Custom Attribute Links

How to set-up and utilise this powerful feature to connect existing objects together

Daniel Fleming avatar
Written by Daniel Fleming
Updated over a week ago

As of ftrack Studio 4.8, we're happy to announce the release of custom attribute links! This powerful new feature allows you to link existing objects together in ftrack studio to allow for even more powerful and useful views.

What are custom attribute links?

A typical ftrack studio site contains multiple object types that could be related to one another. Out of the box, default objects such as shots and tasks are already linked together, allowing you to see which tasks are contained within a specific shot. But what if you wanted to link shots to a custom object type that you created?

This was technically possible previously, but the problem is you'd have to use custom attributes that aren't connected to each other. Let's say we create a text attribute called Camera on the shot object, and we populate it with the names of the cameras used in each shot. If that camera name were to change, we'd have to go back and update all attributes where this old camera name is referenced.

With custom attribute links, this is no longer an issue, since we create an attribute that links to the camera object directly, so changing its name would update everywhere. Let's look at how we can do this and what benefits it gives you.

How do I set this up?

We're going to use a hypothetical example to demonstrate this concept (but it of course applies to any custom object types you have created). Firstly, let's imagine we have created a custom object type called Camera. In this example, we want to know which camera is used in which shots, so that we can easily look up attributes about that specific camera such as fps, lens info etc.

Creating our attribute link field

First, we need to create a custom attribute (you can learn more about how to do this here). Once we create the custom attribute, there are a few things we need to set:

  1. First, we choose which object to add the attribute to, in this case, we want to add it to the Shot object

  2. We will select the attribute type as Link

  3. We then select which object to link to, in our case we're going to select the camera object

  4. The Selection dropdown allows you to choose between Single-Selection or Multi-Selection. Because our shots can only be linked to a single camera, we're going to choose the Single-Selection option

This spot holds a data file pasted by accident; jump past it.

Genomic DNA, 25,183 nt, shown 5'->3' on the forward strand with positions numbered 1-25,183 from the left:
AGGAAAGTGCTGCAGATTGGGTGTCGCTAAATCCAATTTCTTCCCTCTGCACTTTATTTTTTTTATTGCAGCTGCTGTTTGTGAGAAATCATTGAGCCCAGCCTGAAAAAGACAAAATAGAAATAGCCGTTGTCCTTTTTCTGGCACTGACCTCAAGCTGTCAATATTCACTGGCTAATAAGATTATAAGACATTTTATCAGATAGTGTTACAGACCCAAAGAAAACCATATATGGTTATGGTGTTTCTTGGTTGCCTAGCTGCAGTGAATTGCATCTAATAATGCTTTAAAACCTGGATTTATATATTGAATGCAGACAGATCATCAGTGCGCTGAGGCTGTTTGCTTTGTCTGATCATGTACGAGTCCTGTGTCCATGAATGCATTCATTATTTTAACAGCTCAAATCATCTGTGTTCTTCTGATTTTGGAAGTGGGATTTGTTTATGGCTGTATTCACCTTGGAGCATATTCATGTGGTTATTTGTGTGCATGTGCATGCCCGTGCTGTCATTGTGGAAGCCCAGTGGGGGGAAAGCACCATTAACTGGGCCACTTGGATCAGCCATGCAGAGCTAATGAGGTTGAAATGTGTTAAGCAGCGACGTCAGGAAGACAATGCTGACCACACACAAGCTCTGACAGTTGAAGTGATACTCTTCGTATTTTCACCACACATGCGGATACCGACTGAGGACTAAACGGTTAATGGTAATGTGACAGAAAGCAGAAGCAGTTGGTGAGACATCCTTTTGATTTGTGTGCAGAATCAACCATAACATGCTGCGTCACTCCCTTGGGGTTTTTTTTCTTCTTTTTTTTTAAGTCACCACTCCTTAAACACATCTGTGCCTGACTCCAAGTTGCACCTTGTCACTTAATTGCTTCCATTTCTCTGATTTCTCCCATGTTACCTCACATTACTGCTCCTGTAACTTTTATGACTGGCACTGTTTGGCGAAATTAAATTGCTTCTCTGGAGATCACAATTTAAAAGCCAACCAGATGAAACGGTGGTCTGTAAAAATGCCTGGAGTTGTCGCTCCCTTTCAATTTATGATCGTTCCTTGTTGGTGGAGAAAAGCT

About Link Types

In our case, we chose to use Single-Selection but there are 2 types of links you can choose from



This mimics a one-to-many relationship, whereby your source object is linked to a single target object, but your target object can be linked to multiple source objects

This mimics a many-to-many relationship, whereby your source object can be linked to multiple target objects, but those target objects can be linked to multiple source objects

For example, a camera can be linked to multiple shots, however, a shot is usually only linked to a single camera

For example, a version can be linked to multiple deliveries, but those deliveries can also contain multiple versions

How to view our new field

Once we've created the field, let's hop over to a shot to see the new attribute we've created. Clicking into the newly created Camera attribute will allow us to choose which camera to link this shot to. We now have a reference on our shot info tab for which camera is being used.

We can also reveal this attribute on the task spreadsheet. This is useful for easily seeing link attributes across multiple objects. We even have the option to link a shot to our camera from this view as shown below.

Because we are linking 2 objects together, we can also adjust the link from the corresponding object link (i.e we want to see what shots are being used by each of our cameras). You may have noticed that when we created the custom attribute link attribute on our shot, a corresponding attribute got created on the camera called Shot (from Camera). In the image below we can see both our linked attribute field called Camera and its reverse attribute called Shot (from Camera).


To conclude, you can use custom attribute links to create powerful relationships between your objects.

We will soon be publishing some more in-depth tutorials and walkthroughs on this topic, so stay tuned for more useful tips and examples of how to make the most of this feature.

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